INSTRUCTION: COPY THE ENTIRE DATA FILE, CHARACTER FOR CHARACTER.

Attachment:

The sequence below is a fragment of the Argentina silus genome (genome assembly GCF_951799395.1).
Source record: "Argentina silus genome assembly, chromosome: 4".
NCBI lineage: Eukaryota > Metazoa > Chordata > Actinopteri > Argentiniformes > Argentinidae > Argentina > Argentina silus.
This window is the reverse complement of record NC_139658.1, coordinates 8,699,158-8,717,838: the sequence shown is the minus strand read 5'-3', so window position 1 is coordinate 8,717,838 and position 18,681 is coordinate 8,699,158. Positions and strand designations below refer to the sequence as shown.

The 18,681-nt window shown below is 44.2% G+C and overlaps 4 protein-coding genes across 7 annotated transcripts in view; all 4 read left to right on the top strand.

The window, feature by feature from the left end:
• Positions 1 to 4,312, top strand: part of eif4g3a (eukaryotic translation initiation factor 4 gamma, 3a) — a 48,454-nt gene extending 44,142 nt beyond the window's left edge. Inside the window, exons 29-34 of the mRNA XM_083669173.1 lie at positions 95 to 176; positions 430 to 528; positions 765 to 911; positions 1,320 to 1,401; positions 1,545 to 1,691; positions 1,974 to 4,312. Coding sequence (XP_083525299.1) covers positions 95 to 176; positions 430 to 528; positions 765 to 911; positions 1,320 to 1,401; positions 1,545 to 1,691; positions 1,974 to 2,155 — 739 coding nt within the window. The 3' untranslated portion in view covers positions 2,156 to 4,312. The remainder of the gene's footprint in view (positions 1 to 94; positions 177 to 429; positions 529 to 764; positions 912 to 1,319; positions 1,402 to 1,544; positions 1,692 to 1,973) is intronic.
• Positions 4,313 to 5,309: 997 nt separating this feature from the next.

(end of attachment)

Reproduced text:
The sequence below is a fragment of the Argentina silus genome (genome assembly GCF_951799395.1).
Source record: "Argentina silus genome assembly, chromosome: 4".
NCBI lineage: Eukaryota > Metazoa > Chordata > Actinopteri > Argentiniformes > Argentinidae > Argentina > Argentina silus.
This window is the reverse complement of record NC_139658.1, coordinates 8,699,158-8,717,838: the sequence shown is the minus strand read 5'-3', so window position 1 is coordinate 8,717,838 and position 18,681 is coordinate 8,699,158. Positions and strand designations below refer to the sequence as shown.

The 18,681-nt window shown below is 44.2% G+C and overlaps 4 protein-coding genes across 7 annotated transcripts in view; all 4 read left to right on the top strand.

The window, feature by feature from the left end:
• Positions 1 to 4,312, top strand: part of eif4g3a (eukaryotic translation initiation factor 4 gamma, 3a) — a 48,454-nt gene extending 44,142 nt beyond the window's left edge. Inside the window, exons 29-34 of the mRNA XM_083669173.1 lie at positions 95 to 176; positions 430 to 528; positions 765 to 911; positions 1,320 to 1,401; positions 1,545 to 1,691; positions 1,974 to 4,312. Coding sequence (XP_083525299.1) covers positions 95 to 176; positions 430 to 528; positions 765 to 911; positions 1,320 to 1,401; positions 1,545 to 1,691; positions 1,974 to 2,155 — 739 coding nt within the window. The 3' untranslated portion in view covers positions 2,156 to 4,312. The remainder of the gene's footprint in view (positions 1 to 94; positions 177 to 429; positions 529 to 764; positions 912 to 1,319; positions 1,402 to 1,544; positions 1,692 to 1,973) is intronic.
• Positions 4,313 to 5,309: 997 nt separating this feature from the next.